• $\gamma \sim\ddot q^2$.
We conclude that (1)-(2) offers a continuum mechanical model of a radiating Hydrogen atom which can be analyzed by eigenfunction expansion as in Mathematical Physics of Black Body Radiation and thus offers an answer to the basic questions of atomic mechanics:
• Why does a pure-eigen-state not radiate and thus can persist over time as a stable atomic state?
• Why can an atom radiate under external forcing?
• How much is an atom radiating under external forcing?
Note that the system (1)-(2) in case with $f=g=\gamma =0$ has the equivalent form of a second order wave equation:
• $\ddot\psi + H^2\psi =0$,
a form which Schrödinger dismissed on the ground that a time dependent potential would cause complications, and probably also because the presence of the term $\ddot\psi$ appears to be asking for a physical interpretation of $\dot\psi^2$ as kinetic energy, which however was already assigned to $\vert\nabla\psi\vert^2$ connected to the Laplacian.

On the other hand, in the real-valued system form (1)-(2), these complications do no arise, and the extension to forcing and radiation is more natural than in the standard complex form, which is commonly viewed as a complete mystery beyond human comprehension.

What remains to understand is the physical meaning of the system equations (1)-(2), which may well be possible after some imagination, which I hope to report on.

In short (1)-(2) may be the form of Schrödinger's equation to use for extensions to multi-electron configurations. At least this is the route I am now seeking to explore.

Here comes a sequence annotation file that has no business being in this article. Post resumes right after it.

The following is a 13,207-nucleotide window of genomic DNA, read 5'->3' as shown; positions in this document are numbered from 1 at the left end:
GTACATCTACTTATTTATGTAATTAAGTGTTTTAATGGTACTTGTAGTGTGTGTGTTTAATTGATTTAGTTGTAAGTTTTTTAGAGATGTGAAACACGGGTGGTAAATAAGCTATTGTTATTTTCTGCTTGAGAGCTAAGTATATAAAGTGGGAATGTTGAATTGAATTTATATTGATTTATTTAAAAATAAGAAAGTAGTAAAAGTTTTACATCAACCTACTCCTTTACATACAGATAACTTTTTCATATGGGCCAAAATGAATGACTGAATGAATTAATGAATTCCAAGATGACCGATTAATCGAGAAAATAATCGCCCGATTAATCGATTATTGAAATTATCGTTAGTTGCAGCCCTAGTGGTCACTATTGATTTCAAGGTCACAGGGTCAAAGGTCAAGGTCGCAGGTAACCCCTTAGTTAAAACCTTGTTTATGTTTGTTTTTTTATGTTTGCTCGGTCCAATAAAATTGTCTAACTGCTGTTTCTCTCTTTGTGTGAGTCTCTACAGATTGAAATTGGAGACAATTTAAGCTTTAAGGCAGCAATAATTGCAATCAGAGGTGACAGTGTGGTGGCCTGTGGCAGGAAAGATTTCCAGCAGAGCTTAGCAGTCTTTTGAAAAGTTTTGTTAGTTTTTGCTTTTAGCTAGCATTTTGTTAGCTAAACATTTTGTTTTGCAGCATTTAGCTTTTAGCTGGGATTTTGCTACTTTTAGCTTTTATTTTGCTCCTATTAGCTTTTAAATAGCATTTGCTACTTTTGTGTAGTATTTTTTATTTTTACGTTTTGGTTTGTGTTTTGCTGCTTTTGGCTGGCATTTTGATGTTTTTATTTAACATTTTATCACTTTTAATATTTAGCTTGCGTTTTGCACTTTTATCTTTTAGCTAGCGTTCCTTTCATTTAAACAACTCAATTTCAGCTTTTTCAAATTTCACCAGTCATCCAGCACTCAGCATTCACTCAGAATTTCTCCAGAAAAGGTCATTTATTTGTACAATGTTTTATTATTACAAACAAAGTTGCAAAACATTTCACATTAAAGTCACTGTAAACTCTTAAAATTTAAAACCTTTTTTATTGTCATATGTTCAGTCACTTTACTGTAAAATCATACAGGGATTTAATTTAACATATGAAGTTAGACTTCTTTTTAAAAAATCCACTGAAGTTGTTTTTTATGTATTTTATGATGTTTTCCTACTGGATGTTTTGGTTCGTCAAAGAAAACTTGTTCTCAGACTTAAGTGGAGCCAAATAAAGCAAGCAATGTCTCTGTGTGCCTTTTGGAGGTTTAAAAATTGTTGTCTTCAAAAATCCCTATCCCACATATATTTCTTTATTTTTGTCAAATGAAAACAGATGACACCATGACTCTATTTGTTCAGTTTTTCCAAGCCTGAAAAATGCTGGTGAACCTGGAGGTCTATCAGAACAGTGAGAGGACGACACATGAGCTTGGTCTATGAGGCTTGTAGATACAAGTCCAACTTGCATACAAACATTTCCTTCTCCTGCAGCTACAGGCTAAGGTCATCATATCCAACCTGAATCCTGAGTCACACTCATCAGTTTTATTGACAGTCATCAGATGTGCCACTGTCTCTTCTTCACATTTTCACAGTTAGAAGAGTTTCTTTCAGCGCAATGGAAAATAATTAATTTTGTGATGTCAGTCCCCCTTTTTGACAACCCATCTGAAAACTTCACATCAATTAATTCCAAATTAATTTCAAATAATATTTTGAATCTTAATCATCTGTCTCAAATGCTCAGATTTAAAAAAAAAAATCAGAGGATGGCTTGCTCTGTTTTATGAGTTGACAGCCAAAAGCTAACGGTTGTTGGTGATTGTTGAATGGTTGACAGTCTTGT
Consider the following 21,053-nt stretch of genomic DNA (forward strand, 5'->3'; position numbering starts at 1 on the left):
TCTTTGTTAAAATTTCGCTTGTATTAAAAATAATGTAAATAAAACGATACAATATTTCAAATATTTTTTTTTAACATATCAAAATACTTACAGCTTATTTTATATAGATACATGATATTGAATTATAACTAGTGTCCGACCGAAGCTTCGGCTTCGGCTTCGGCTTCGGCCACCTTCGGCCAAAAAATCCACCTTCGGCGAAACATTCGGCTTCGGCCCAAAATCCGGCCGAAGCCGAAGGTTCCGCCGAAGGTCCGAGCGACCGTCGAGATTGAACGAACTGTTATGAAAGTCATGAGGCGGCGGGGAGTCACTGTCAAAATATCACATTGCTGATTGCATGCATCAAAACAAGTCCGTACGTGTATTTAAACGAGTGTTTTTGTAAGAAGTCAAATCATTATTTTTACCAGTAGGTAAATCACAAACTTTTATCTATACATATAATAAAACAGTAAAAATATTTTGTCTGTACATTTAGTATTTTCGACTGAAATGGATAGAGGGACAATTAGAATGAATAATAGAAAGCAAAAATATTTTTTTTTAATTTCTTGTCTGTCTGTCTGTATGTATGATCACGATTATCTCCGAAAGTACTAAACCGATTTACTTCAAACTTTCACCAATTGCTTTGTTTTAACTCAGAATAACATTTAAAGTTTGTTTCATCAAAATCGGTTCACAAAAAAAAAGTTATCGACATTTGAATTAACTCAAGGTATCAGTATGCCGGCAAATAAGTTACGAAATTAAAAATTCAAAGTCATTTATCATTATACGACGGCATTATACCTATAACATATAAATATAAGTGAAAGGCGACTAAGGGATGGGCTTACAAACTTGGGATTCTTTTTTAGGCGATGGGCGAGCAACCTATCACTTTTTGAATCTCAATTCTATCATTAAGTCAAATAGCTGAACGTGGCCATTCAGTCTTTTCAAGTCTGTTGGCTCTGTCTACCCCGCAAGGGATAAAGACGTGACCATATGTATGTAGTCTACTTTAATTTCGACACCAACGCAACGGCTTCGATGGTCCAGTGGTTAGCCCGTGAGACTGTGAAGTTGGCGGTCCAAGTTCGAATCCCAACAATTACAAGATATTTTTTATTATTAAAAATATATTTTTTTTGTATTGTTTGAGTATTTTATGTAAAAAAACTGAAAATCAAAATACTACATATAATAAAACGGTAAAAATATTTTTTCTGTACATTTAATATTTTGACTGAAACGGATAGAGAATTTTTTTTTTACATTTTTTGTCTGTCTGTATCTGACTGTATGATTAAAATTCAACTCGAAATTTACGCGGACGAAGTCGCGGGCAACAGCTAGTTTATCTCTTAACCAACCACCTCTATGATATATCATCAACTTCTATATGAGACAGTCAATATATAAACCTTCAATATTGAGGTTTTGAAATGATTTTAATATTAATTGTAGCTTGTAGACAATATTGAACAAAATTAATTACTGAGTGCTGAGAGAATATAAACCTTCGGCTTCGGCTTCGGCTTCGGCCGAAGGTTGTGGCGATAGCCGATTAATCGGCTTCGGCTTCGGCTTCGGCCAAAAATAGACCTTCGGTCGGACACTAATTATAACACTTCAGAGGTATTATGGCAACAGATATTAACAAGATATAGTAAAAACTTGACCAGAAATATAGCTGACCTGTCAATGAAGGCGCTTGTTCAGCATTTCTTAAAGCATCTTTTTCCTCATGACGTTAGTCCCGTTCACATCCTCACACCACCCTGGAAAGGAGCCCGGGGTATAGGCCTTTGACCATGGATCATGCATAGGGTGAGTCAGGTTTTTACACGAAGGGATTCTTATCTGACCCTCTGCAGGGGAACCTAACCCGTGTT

Note that letting $h$ tend to zero, we obtain the dynamical second order system
• $\ddot\psi (t) = -V^2\psi = -\frac{\psi}{\vert x\vert^2}$
which can be interpreted as Newton's equations for a moving "particle" localized in space. Schrödinger's equation (1)-(2) can thus be viewed as regularized form of Newton's equations with regularization from the Laplacian. In this perspective there is nothing holy about the Laplacian; it is thinkable that the effective regularization in an atom is non-isotropic,  thus with different action in radial and angular variables in spherical coordinates centered at the kernel.

An equation $\dot\psi +H\phi=\dot\psi + V(x)\phi=0$ with $h=0$ may formally be viewed as some form of force balance expressing a form of "square root of Newton's 2nd law" $\ddot\psi+V^2\psi$.

Note that in (1)-(2) $-H\phi$ connects to $\dot\psi$ and $H\psi$ to $\dot\phi$ and so the dynamics of a pure eigen-state with wave function $\Phi_j$ can be described as a "revolution/oscillation in time" of a space-dependent eigen-function of the Hamiltonian for which the charge density is constant in time without radiation,  while the charge density of a superposition of pure eigen-states varies in time and thus radiates.  With this perspective, an electron is not "moving in space" like some form of planet around the kernel, but instead has a variation in time, which gives rise to a charge density with variation in time and thus radiation, except for a pure eigen-state which does not radiate.